Myrtle Beach area motorcyle rally attendance uncertain

The Supreme Court heard two lawsuits against Myrtle Beach at the beginning of February, both of them asking the court to force the city to rescind its local helmet law because, they say, it supersedes state law.

The court’s pattern is to issue its rulings on Mondays, which means it still could drop an opinion this week that would be in time to allow people to book rooms before the rally starts.

The state law says only people younger than 21 must wear helmets, but as part of its 14 ordinances targeting the may motorcycle rallies, Myrtle Beach decided everyone riding within city limits must wear one. that decision more than any of the city’s other ordinances angered many riders. many boycotted the city last may, the first rally with the new helmet law, and said they would not return at other times of the year, either.

Welborn and many others are wondering why the court hasn’t issued a ruling yet.

Tom Herron, spokesman for Business Owners Organized to Support Tourism – one of the parties involved in the Supreme Court suits – said he’s not surprised it is taking a while for a decision to come down.

“We have to be realistic. It’s not about motorcycles and helmets. It’s bigger than that. It’s about the power of municipalities,” he said. “If it was just about helmets, the court could have probably issued a ruling the same day.”

Herron said he feels confident the court’s opinion will be in the favor of the anti-helmet crowd.

“There’s no way to know. and truthfully, even if we win, it will be a hollow victory,” he said. “All it will do is show the ends don’t justify the means. The damage has been done.”

Todd Leggens, a BOOST member, said he doubts that many who were personally offended by the city’s stance will ever come back.

Last year’s spring rally was much quieter than the may gatherings in previous years, and this year looks to be shaping up the same, he said. Leggens, who helps manage three motels for BOOST founding member Robert Kelly, said Kelly’s two motels that have Myrtle Beach addresses – Microtel Inn and Suites and Sleep Inn and Suites on U.S. 501 – even though they are not inside city limits, have hardly any rally-week reservations yet.

However, Kelly’s North Myrtle Beach motel – Super 8 near Barefoot – is about 70 percent full for rally week, Leggens said.

Taylor Damonte, director of the Clay Brittain Jr. Center for Resort Tourism at Coastal Carolina University, which performs regular accommodations studies, said in the past, regardless of when the spring rally started, the volume of room reservations would start increasing the week before because people would come to the area days or even a week before the rally began.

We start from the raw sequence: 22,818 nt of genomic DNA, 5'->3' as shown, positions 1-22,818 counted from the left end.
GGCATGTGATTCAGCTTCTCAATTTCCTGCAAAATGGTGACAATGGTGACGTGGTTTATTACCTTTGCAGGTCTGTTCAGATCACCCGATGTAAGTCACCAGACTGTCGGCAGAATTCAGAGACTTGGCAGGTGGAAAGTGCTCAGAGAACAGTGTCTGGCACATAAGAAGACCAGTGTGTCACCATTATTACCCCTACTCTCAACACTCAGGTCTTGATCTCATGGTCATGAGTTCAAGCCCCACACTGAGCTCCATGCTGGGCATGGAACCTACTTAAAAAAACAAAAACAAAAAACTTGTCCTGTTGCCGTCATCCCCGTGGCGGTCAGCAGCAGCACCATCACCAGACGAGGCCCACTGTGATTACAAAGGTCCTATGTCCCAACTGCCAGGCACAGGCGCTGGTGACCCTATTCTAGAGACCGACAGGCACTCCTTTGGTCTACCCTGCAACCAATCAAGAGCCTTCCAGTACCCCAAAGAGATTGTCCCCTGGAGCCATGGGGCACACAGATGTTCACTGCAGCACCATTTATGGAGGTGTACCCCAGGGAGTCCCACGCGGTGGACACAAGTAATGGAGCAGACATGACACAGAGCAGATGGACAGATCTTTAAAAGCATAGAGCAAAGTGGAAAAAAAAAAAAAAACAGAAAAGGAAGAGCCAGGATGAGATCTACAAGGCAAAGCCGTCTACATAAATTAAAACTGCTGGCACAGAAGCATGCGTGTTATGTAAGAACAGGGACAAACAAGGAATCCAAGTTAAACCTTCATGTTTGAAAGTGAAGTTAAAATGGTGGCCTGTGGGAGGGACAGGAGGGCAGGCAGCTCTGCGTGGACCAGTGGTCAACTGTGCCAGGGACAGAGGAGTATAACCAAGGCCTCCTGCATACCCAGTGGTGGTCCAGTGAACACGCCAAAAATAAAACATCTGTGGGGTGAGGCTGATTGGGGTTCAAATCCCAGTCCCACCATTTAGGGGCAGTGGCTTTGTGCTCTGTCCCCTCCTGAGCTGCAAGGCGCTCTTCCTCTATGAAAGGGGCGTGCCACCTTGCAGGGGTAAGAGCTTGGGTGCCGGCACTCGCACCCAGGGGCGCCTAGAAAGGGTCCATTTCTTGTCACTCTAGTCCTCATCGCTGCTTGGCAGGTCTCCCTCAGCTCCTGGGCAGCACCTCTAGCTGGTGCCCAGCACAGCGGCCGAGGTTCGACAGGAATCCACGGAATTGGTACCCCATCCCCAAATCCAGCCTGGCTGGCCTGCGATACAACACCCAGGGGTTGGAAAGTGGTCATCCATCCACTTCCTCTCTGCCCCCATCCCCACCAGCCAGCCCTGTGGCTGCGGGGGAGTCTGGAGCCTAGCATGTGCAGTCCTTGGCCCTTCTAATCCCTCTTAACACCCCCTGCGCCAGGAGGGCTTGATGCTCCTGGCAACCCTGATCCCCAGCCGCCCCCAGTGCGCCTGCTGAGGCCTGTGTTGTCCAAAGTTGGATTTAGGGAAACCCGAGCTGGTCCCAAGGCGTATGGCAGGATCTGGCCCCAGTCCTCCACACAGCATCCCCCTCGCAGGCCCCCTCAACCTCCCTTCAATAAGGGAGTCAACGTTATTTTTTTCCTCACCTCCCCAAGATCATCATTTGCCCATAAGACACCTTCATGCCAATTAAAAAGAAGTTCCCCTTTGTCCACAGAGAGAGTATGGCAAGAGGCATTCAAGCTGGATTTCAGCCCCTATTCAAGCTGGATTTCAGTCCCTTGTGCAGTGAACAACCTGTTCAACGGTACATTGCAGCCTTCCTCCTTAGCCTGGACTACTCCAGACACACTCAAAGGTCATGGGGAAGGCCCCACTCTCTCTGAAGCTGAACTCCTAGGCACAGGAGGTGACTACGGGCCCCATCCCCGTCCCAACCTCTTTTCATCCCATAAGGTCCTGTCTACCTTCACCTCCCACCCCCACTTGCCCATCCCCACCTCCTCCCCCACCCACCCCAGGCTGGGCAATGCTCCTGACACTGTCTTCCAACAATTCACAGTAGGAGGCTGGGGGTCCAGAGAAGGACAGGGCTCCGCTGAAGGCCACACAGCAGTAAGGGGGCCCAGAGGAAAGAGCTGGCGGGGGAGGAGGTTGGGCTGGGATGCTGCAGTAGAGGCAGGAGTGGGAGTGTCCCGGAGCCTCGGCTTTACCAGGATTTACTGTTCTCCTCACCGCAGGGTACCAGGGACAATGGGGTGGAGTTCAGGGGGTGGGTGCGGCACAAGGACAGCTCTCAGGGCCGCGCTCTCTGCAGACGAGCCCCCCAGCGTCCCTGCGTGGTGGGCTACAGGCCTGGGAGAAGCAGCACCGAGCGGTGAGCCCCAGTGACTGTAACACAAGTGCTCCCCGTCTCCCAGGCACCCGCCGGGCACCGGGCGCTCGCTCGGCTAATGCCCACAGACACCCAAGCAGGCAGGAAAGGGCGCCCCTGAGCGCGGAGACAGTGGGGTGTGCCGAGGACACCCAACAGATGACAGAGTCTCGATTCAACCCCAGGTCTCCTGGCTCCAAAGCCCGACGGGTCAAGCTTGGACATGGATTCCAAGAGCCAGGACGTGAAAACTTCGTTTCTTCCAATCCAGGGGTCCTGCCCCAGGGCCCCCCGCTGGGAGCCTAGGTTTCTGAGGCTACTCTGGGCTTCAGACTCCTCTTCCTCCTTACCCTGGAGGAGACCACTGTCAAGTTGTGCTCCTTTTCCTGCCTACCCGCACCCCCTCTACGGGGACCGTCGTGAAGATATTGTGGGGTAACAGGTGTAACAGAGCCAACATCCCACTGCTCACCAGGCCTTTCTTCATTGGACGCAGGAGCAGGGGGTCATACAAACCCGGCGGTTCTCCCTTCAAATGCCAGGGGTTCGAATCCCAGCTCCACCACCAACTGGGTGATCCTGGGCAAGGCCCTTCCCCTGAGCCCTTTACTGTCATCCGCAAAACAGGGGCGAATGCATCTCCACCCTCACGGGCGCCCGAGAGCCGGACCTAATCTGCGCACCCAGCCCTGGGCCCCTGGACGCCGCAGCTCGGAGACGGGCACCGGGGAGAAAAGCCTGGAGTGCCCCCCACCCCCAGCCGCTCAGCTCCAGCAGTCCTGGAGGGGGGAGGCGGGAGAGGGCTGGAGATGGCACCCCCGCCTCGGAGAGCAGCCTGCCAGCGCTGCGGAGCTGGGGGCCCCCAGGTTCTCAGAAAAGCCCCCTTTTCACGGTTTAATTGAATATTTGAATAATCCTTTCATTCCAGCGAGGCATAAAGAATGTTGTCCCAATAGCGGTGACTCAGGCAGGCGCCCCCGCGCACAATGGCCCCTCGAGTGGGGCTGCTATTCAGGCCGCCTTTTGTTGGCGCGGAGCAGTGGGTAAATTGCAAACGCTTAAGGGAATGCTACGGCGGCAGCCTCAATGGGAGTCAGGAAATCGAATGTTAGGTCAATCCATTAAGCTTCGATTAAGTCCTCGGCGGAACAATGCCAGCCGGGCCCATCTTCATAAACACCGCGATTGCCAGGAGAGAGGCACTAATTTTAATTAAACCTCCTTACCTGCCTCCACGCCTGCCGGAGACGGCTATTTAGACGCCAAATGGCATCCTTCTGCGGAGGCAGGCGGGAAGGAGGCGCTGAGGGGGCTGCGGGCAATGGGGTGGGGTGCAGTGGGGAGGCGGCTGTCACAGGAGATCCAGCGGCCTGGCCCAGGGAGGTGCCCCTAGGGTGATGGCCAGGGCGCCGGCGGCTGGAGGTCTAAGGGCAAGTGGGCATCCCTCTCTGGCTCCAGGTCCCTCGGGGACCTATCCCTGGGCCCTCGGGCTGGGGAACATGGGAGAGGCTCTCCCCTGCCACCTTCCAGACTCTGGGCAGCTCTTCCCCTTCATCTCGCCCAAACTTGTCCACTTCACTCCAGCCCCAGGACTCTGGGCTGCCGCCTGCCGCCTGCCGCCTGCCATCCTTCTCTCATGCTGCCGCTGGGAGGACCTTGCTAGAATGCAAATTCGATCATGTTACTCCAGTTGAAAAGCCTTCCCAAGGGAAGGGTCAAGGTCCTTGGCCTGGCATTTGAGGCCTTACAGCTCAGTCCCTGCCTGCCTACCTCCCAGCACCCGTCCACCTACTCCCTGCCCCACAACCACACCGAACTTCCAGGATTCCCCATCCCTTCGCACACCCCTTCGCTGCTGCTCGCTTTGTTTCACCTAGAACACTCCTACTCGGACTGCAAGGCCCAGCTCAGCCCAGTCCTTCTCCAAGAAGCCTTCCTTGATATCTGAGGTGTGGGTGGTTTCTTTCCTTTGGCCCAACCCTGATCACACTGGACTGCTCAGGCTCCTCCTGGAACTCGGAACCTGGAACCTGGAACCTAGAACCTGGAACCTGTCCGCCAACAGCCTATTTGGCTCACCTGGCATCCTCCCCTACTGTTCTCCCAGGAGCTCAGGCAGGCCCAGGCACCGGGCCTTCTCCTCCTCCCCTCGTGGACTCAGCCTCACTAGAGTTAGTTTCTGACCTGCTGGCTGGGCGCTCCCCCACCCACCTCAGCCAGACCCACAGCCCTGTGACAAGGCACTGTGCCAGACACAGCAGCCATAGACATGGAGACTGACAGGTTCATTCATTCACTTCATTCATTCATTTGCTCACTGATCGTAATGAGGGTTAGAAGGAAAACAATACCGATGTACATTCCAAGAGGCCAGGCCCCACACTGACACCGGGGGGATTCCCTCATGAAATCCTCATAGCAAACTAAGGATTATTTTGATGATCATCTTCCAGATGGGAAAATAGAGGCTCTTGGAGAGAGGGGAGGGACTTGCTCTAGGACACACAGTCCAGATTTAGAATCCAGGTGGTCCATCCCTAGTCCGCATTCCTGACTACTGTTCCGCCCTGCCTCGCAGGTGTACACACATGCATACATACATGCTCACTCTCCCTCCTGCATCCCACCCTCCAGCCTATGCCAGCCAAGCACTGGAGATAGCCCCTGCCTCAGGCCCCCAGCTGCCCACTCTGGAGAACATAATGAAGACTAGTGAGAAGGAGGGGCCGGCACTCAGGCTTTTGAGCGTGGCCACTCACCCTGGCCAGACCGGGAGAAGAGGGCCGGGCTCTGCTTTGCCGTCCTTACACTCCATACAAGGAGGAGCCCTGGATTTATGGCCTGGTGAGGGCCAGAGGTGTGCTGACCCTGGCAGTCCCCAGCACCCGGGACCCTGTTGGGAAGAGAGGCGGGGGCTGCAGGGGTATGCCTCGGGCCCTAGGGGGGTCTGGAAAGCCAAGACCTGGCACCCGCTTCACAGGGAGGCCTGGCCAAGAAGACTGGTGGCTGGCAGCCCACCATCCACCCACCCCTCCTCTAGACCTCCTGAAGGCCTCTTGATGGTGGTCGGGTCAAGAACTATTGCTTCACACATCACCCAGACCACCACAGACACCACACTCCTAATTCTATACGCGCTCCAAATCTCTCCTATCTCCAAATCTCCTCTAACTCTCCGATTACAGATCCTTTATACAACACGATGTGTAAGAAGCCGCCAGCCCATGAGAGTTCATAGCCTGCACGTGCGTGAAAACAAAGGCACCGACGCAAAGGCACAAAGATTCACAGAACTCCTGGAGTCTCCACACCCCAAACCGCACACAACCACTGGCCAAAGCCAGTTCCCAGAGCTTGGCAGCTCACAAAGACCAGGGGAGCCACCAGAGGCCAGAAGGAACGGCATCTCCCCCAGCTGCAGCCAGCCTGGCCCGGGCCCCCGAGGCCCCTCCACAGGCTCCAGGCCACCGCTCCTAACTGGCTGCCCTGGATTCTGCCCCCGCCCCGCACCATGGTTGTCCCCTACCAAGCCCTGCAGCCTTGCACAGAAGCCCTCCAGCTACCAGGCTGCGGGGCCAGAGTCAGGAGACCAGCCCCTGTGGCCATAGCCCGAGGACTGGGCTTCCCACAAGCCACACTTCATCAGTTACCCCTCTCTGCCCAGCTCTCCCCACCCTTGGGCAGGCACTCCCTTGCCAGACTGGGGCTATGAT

He said occupancy rates began declining during the spring Harley rally period in 2007, and right now, the week starting may 8 is 55 percent booked. it was 52 percent at the same time last year.

He predicts the rates will go up another 5 percent to 6 percent, but emphasized that it could have a lot or a little to do with the rally or Myrtle Beach’s new festivals or weather, or any number of other factors.

“Will we get to where we were in 2006 or ’07? I doubt it,” Damonte said. “But we just don’t know.”

Welborn said he thinks the boycott and threats by some to never return were some people’s initial reaction, but he doesn’t think they will be carried out. he hopes not, anyway, because, he said, many of his friend here own small businesses such as motels and restaurants, and “they are the ones being hurt.”

City spokesman Mark Kruea said he would not comment on the court case. The city, which has said it does not want to be the epicenter of the rallies that drew upward of half a million people at their peak, has moved on and is planning events throughout may designed to increase tourism and let a diverse group of potential tourists know there is room for them here during may.

The rally will still go on, in a shorter time period, in Horry County, and North Myrtle Beach spokeswoman Nicole Aiello said her city is planning for large crowds, as it does every year.

“It has worked well for us,” she said. “We will have extra officers on duty and will enforce the laws, as we always have. We don’t foresee any major problems, but if there are any, we’ll be prepared.”

Spots throughout the county where events are held and vendors set up – which have always been popular with rally-goers – such as The Beaver Bar, SBB The Original and SBB Four Corners, H.B. Spokes, The Broken Spoke, Harley-Davidson of Myrtle Beach and the Harley Dealership in North Myrtle Beach and Barefoot Landing will still likely be crowded with people.

Mike Shank, who organizes the vendors at Barefoot Landing, said he’s got 30 to 35 scheduled to come, and although that’s fewer than in years past, he said he hopes there will still be a crowd.

But, he said, not all the vendor permits sold this year, a situation “that probably hasn’t happened in a very long time,” he said.

Other places ralliers have congregated, however, have shut down since the economy took a nosedive and Myrtle Beach made its anti-rally stand. The Dog House, B&M Custom Cycles, Studebakers and Marti’s Bar have all closed, as have several other businesses that used to cater to the rally-goers.

One difference people might notice this year is less traffic. Now that people have learned the less crowded routes around the Grand Strand, such as S.C. 31 and S.C. 22, traffic might not be as heavy as it once was, Aiello said.

Myrtle Beach area motorcyle rally attendance uncertain